Monday, April 2, 2018

We've discovered a third pending court case for my nephew, Noah Hayes Shuler, giving him court dates -- in three separate cases -- over next month or so

Noah Shuler
My nephew, Noah Hayes Shuler, has a third court case, public records show. That gives him three alleged offenses between May 22, 2017, and Feb. 25, 2018. The kid has more court dates than "Bugs" Moran. Before long, we'll be seeing bumper stickers: "Honk if you've arrested Noah Shuler."

The latest case is Village of Indian Point v. Noah Hayes Shuler (18SN-MU00018). Indian Point is a village near Branson, and Noah was driving there -- has anyone thought of taking this kid's car away? -- when he was stopped and ticketed for "operating a vehicle without maintaining financial responsibility. That's a fancy term for driving without insurance. (Ticket is embedded at the end of this post.)

A court date was set for March 20 in Stone County. Like Noah's possession of drug-paraphernalia case, the insurance case has disappeared from -- so it's impossible to know how it was disposed, or if it was disposed.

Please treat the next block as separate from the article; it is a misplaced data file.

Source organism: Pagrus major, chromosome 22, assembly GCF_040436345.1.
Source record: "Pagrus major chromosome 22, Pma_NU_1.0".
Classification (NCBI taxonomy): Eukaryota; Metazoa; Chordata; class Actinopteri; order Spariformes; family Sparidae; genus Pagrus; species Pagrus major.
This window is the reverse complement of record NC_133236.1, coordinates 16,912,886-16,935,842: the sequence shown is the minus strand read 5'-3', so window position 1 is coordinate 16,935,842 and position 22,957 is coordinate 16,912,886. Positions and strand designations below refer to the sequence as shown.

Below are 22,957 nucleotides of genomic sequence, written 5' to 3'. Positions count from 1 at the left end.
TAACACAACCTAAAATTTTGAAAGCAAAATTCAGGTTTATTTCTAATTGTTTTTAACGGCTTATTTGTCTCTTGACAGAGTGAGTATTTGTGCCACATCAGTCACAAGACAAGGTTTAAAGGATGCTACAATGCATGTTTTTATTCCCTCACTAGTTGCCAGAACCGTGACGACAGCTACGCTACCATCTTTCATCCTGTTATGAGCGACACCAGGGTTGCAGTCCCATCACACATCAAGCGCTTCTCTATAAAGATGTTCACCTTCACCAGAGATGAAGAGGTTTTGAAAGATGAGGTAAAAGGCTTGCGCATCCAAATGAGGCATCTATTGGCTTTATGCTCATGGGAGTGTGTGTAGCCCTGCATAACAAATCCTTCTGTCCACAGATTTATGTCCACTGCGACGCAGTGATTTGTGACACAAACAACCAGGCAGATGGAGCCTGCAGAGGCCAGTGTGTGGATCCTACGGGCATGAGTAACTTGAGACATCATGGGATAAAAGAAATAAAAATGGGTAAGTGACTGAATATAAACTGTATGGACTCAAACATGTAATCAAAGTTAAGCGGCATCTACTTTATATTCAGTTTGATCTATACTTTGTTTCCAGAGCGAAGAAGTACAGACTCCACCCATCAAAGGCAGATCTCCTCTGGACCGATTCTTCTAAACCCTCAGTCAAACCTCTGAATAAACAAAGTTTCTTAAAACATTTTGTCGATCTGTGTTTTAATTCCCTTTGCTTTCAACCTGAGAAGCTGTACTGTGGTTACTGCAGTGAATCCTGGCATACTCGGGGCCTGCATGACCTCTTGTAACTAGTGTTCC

This sounds like the kind of case where Noah could pay the fine via mail and be done with it. But his father -- my lawyer-brother David Shuler -- has entered a not guilty plea in a speeding case where Noah was clocked at 88 mph in a 60 zone, so maybe he will fight this one, too.

Oddly, no traffic violation is listed in the Indian Point case. It seems an officer would have to observe a traffic violation in order to stop Noah and determine he was driving without insurance. But no such violation is listed on the ticket.

Here is a roundup of Noah's recent cases:

(1) Speeding (exceeded speed limit by 20-25 mph), May 22, 2017, Springfield, MO -- next court date: April 6, 2018;

(2) Possession of drug paraphernalia, Dec., 30, 2017, Sparta, MO -- next court date: April 12, 2018;

(3) Operating a vehicle without maintaining financial responsibility, Feb. 25, 2018 -- court date: March 20, 2018

Funny thing . . . I grew up in about as law-abiding a family as you can imagine. I'm not aware of anyone in my immediate family who has ever had legitimate criminal charges brought against them.
I'm not even aware of speeding tickets -- and if there have been, I'm pretty sure they were the kind where you pay a small fine via mail. None of this driving 88 in a 60 zone.

But  here is a nephew with three court dates -- for three separate incidents -- over the next month or so.

His father is a lawyer. Guess that's a good thing.

(To be continued)

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